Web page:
Read the rest here
terriko: (Default)
New post up over on Web Insecurity. Here's a preview:

Facebook now enabling annoying phone calls and paper junk mail?




Sophos points out that Facebook has made yet another change to the way it handles your information: this time, allowing third-party developers access to contact information on Facebook.

Now, part of me wants to just shrug: it's always been technically possible for third party developers to get access to this information because of the current state of web security.


Read the rest here.

(But the short version is that you might just want to take your phone number and address out of your facebook profile.)
terriko: (Default)
Originally posted on Web Insecurity, but it's short so this is a full cross-post.

Apparently Facebook hates privacy so much that they pay lobbyists to stop privacy laws



This maybe shouldn't surprise anyone, but Mashable is reporting that Facebook Lobbied to Kill Social Networking Privacy Act in the USA.


It's one thing to believe that privacy isn't important, or to make mistakes that expose users, but paying people to lobby against privacy legislation that might protect your users seems like a big step further. It makes me concerned as a user of the service.


Incidentally, Facebook has already broken Canadian privacy law (they're not the only ones), and likely the laws of several other countries, so I guess it makes sense that they wouldn't want to run afoul of further laws... but I really wish they'd do this by handling privacy issues better rather than paying people to make sure the laws don't come into effect. Maybe the law was simply ill-conceived (I haven't read it) but this really doesn't sound like the actions of a socially-responsible company. Very disappointing.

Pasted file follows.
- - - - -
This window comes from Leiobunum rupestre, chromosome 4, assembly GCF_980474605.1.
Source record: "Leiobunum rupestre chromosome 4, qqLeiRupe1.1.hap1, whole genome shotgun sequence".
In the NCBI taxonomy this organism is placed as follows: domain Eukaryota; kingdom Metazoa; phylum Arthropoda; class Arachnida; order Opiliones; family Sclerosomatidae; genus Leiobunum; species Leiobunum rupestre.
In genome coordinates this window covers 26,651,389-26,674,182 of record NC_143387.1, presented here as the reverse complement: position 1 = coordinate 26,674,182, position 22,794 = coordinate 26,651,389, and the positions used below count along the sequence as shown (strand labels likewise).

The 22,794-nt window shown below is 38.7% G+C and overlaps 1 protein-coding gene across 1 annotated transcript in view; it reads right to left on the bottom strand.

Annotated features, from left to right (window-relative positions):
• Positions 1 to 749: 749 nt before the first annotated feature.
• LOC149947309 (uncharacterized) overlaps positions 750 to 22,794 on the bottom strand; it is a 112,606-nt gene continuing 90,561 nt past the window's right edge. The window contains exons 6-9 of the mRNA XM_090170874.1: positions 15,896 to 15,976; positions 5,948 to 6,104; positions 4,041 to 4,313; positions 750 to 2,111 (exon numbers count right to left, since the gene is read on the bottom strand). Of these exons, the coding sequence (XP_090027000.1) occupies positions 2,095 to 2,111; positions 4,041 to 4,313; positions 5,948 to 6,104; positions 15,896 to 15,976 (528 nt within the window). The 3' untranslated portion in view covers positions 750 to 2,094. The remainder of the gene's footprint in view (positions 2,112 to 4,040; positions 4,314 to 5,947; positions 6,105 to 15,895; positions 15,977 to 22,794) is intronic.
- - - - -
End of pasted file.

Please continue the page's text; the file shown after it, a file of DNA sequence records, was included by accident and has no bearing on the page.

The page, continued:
terriko: (Default)
This is a cross-post from my web security blog.

I'm happy to see that Gizmodo is already recommending that people disable Facebook Places in as much as you really can. And the article has a nice step-by-step on how to limit the amount your friends can (accidentally or intentionally) violate your privacy.

But I take issue with the fact that their examples were "you're lying to your girlfriend" and "you're cheating on your wife." Seriously? I know they were trying to be funny, but the implication you get from the article is that privacy should only matter in this way if you've got something to hide. But that's not the case:

What about a parent who doesn't want to advertise to strangers the exact geo-location of the parks his kids play in every day?

What about a woman who has received threats from unpleasant people who feel that women should not be involved in open source software?  (I wish I were kidding, but this happened to me, and other people receive threats from disturbed individuals online.)

What about someone shopping for an engagement ring who meets a friend at the mall?

There's plenty of reasons one might prefer privacy. I think maybe we would do well to include this sort of example in articles, so that even those living utterly honest lives will realize that privacy is important to them and people they care about.
Page generated Mar. 23rd, 2017 04:24 am
Powered by Dreamwidth Studios